Five Miami-Dade men used their Doral tax business to defraud the IRS out of $13 million. After admitting it in federal court, they’ll spend eight years in federal prison — combined.
Jamal Dyer, 32; Jorge Osorio-Rodrigez, 35; Daniel Murias, 28; Jonathan Edwards, 33; and Tramaine Sealy, 34, each pleaded guilty to one count of conspiracy to commit an offense against the United States. Dyer was the last to be sentenced, Jan. 31.
The five ran their scam out of The Tax Firm Miami, 8726 NW 26th St. in Doral.
The breakdown of punishments:
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▪ Dyer, two years and four months in prison, three years of supervised release and $5,637,690 restitution.
▪ Osorio-Rodriguez, two years and four months in prison, three years of supervised release and $5,474,028 restitution.
▪ Sealy, one year and two months in prison, three years of supervised release, $616,628 restitution.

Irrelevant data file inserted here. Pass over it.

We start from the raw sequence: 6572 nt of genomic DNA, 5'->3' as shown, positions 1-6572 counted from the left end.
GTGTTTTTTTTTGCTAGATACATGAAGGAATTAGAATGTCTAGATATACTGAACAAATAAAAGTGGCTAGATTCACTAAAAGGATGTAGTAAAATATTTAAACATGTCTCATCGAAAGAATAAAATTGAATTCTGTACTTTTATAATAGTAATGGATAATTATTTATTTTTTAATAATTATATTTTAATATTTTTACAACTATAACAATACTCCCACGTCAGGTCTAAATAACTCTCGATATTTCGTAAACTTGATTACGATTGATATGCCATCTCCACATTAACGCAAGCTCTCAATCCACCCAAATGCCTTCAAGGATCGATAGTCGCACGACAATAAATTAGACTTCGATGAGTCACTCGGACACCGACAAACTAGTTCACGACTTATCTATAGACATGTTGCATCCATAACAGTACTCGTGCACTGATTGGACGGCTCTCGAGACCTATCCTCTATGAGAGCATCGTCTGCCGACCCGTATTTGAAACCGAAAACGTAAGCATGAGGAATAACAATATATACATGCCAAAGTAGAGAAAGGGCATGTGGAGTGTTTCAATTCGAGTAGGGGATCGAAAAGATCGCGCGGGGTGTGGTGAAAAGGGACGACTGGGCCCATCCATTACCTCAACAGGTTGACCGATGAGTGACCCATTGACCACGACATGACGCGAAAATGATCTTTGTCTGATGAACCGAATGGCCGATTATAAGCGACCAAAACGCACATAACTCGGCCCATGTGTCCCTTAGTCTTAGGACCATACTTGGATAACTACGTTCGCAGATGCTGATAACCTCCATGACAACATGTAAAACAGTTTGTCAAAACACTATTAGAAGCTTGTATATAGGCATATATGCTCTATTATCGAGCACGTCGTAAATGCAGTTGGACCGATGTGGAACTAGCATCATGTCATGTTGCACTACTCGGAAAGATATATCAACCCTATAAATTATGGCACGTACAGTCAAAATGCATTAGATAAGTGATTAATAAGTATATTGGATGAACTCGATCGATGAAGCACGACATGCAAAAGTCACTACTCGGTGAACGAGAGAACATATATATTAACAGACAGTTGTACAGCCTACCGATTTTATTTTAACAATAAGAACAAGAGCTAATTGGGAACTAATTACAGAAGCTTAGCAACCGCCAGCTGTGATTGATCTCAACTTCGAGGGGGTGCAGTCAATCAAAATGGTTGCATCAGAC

▪ Edwards, one year and one day in prison, three years supervised release, $654,501 restitution
▪Murias, one year and two months in prison, one year supervised release, $791,241 restitution.
That’s a total of 96 months or exactly eight years in prison, an average of 1.6 years per fraudster.
As described in each admission of facts, this was a simple scheme that boosted tax refunds or cut into owed taxes.
They used client tax returns from the 2014, 2015 and 2016 tax years to work their scheme from February 2015 through May 2017. Returns had fraudulent claims to the Residential Energy Credit, tax credit for money spent making certain energy-saving home renovations; and the Education Credit and the American Opportunity Credit, credit for some expenses of eligible college undergraduates.
For example, on one 2014 return, Dyer inserted that client “CLS” spent $9,499 on “qualified solar electric property” that entitled her to a Residential Energy Credit of $2,850. CLS had done no such thing nor did she tell Dyer that she had.
After the five fraudsters finished preparing the returns, they gave clients copies that listed The Tax Firm of Miami as a paid preparer. But the copies sent to the Internal Revenue Service didn’t include that information, so each looked as if the individual person had done his own return.
The quintet admitted sending a total of 5,345 returns to the IRS over those three tax years with false claims totaling $13,174,088.